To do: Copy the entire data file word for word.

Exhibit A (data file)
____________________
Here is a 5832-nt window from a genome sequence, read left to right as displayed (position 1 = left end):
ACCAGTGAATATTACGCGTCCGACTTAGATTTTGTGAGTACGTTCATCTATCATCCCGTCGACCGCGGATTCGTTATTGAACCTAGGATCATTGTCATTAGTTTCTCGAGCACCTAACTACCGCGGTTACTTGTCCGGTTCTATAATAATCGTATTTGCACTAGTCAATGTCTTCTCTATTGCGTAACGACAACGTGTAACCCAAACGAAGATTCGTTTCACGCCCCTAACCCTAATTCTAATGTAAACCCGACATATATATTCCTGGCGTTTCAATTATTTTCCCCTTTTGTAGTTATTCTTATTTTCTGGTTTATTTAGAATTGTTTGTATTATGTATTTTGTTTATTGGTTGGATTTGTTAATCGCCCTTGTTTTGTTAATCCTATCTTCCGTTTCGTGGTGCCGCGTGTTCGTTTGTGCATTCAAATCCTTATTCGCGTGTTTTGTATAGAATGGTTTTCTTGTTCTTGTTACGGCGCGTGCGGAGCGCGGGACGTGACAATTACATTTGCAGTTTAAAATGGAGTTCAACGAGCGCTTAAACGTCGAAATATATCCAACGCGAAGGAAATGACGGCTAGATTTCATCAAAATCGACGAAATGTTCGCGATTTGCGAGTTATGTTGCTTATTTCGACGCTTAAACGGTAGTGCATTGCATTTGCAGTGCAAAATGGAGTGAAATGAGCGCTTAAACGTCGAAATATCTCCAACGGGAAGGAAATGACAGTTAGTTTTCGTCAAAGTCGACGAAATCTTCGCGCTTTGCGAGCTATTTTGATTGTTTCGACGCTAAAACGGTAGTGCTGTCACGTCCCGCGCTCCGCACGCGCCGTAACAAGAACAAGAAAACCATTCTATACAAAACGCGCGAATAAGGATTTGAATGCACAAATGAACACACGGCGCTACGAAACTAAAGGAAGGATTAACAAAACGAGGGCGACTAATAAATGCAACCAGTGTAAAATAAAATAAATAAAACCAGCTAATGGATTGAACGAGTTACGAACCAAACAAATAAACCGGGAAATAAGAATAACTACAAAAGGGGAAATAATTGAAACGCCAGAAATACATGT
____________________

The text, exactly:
Here is a 5832-nt window from a genome sequence, read left to right as displayed (position 1 = left end):
ACCAGTGAATATTACGCGTCCGACTTAGATTTTGTGAGTACGTTCATCTATCATCCCGTCGACCGCGGATTCGTTATTGAACCTAGGATCATTGTCATTAGTTTCTCGAGCACCTAACTACCGCGGTTACTTGTCCGGTTCTATAATAATCGTATTTGCACTAGTCAATGTCTTCTCTATTGCGTAACGACAACGTGTAACCCAAACGAAGATTCGTTTCACGCCCCTAACCCTAATTCTAATGTAAACCCGACATATATATTCCTGGCGTTTCAATTATTTTCCCCTTTTGTAGTTATTCTTATTTTCTGGTTTATTTAGAATTGTTTGTATTATGTATTTTGTTTATTGGTTGGATTTGTTAATCGCCCTTGTTTTGTTAATCCTATCTTCCGTTTCGTGGTGCCGCGTGTTCGTTTGTGCATTCAAATCCTTATTCGCGTGTTTTGTATAGAATGGTTTTCTTGTTCTTGTTACGGCGCGTGCGGAGCGCGGGACGTGACAATTACATTTGCAGTTTAAAATGGAGTTCAACGAGCGCTTAAACGTCGAAATATATCCAACGCGAAGGAAATGACGGCTAGATTTCATCAAAATCGACGAAATGTTCGCGATTTGCGAGTTATGTTGCTTATTTCGACGCTTAAACGGTAGTGCATTGCATTTGCAGTGCAAAATGGAGTGAAATGAGCGCTTAAACGTCGAAATATCTCCAACGGGAAGGAAATGACAGTTAGTTTTCGTCAAAGTCGACGAAATCTTCGCGCTTTGCGAGCTATTTTGATTGTTTCGACGCTAAAACGGTAGTGCTGTCACGTCCCGCGCTCCGCACGCGCCGTAACAAGAACAAGAAAACCATTCTATACAAAACGCGCGAATAAGGATTTGAATGCACAAATGAACACACGGCGCTACGAAACTAAAGGAAGGATTAACAAAACGAGGGCGACTAATAAATGCAACCAGTGTAAAATAAAATAAATAAAACCAGCTAATGGATTGAACGAGTTACGAACCAAACAAATAAACCGGGAAATAAGAATAACTACAAAAGGGGAAATAATTGAAACGCCAGAAATACATGT